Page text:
BTW. I'd like to play in a story where my character would be turned into a voodoo zombie... I've always liked White Zombie :)

I haven't really drawn a conclusion one way or the other about Crowley yet. I've known Thelemites online and talked to OTO people (or maybe it was Thelema) at a spirituality convention. They gave me a bookmark with his picture and a quote on it, as well as cupcakes. I own and sometimes read the Thoth deck (I began by ignoring the booklet that came with it, which I found supremely unhelpful), and I've partially read one of his books (I think it may have been the Book of the Law). My approach to paganism varies greatly from his with very little overlap, and I found his book hard to get my head around, but he is a fascinating man and Thelema is quite intriguing in its own way.

Would you like to elaborate on how your approach to paganism differs from Crowley's?

BTW. So, you say you read tarot? If I may ask - what's your opinion of it?

Offline Cyrano Johnson

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Re: Aleister Crowley
« Reply #21 on: December 02, 2015, 12:22:36 AM »
I've once read that Satanists (some branch of them, at least) were influenced by Crowley...

I'd say very much so, say with the modern Church of Satanism in the States, but it's very much retroactive. He would likely never have identified himself as a Satanist per se, FWICT.

Quote
You seem to know a lot about the occult. Let's discuss it :)

Love to, but I certainly don't want to seem to be trying to come off as any sort of expert. :D It's something in which I have an amateur interest but I'm a long way off being an authority; what I know about it mostly comes from having studied religion generally in university and such spotty independent reading and study as I've managed to cobble together since. I have a particular fascination with "ATRs" (African Traditional Religions and their New World counterparts, like candomble, vodoun and especially palo mayombe) which is mostly my angle on it these days.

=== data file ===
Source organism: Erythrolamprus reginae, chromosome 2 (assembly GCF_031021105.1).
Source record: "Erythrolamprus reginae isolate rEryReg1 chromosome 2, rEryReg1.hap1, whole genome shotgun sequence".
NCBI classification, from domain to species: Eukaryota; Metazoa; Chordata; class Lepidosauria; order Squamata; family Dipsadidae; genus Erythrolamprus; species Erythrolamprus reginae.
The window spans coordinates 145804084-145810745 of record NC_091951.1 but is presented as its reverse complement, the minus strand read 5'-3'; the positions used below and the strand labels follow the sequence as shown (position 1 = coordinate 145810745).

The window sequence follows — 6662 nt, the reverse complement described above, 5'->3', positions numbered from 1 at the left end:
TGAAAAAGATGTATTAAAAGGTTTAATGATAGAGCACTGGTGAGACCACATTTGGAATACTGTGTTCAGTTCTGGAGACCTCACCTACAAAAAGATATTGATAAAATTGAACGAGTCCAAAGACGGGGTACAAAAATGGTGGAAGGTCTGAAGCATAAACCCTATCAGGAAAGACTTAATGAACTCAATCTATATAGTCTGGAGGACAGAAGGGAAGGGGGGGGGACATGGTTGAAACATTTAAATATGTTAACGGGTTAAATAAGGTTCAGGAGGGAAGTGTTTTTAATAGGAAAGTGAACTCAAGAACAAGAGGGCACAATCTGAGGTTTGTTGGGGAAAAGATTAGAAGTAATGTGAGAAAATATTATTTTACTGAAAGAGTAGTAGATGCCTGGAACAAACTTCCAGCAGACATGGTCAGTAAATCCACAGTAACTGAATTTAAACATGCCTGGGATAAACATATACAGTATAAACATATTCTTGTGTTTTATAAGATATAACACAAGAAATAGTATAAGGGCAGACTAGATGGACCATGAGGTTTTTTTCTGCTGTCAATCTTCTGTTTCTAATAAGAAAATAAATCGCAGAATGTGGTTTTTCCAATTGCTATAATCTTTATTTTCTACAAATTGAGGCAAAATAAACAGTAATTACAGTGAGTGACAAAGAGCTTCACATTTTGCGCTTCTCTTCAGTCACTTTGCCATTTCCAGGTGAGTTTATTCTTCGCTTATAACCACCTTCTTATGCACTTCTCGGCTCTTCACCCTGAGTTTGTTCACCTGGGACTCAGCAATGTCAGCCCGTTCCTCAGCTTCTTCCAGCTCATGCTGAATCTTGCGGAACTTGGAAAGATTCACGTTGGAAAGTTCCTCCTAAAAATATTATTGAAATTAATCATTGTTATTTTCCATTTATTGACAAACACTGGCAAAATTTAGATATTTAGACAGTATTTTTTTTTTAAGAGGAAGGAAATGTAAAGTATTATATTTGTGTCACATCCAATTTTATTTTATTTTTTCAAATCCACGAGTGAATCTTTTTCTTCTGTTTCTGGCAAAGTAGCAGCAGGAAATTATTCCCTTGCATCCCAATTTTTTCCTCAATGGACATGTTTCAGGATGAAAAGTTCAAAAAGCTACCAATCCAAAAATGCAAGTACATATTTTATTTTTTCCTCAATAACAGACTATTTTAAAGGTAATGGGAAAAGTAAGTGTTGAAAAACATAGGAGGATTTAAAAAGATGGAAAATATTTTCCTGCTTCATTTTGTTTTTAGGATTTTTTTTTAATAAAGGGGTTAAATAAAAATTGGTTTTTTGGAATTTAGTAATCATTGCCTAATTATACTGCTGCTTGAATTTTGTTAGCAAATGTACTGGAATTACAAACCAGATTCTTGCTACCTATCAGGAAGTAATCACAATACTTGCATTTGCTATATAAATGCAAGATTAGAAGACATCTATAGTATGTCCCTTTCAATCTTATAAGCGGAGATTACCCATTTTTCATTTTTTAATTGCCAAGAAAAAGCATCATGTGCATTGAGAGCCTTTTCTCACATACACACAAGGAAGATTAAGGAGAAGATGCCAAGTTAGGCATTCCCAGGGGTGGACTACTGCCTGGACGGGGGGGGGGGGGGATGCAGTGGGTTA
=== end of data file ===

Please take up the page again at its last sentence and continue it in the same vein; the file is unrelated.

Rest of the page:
Quote
BTW. I'd like to play in a story where my character would be turned into a voodoo zombie... I've always liked White Zombie :)

White Zombie is probably my favourite Lugosi film. Glad to discover a fellow fan!  O8)

It's not especially trustworthy as an actual account of vodoun practice, obviously. But (and despite the racialist overtones) it's cracking good horror. I'm mostly underwhelmed by the "zombie" trope in modern culture because I don't think most of it can remotely compare with the menace of 'Murder' Legendre.
« Last Edit: December 02, 2015, 12:38:14 AM by Cyrano Johnson »

Offline BeorningTopic starter

Re: Aleister Crowley
« Reply #22 on: December 02, 2015, 03:08:42 AM »
I'd say very much so, say with the modern Church of Satanism in the States, but it's very much retroactive. He would likely never have identified himself as a Satanist per se, FWICT.

I wonder if Thelemic ethics are similar to Satanist ethics, though? I admit that I don't agree with what LaVeyan Satanism proposes...

Quote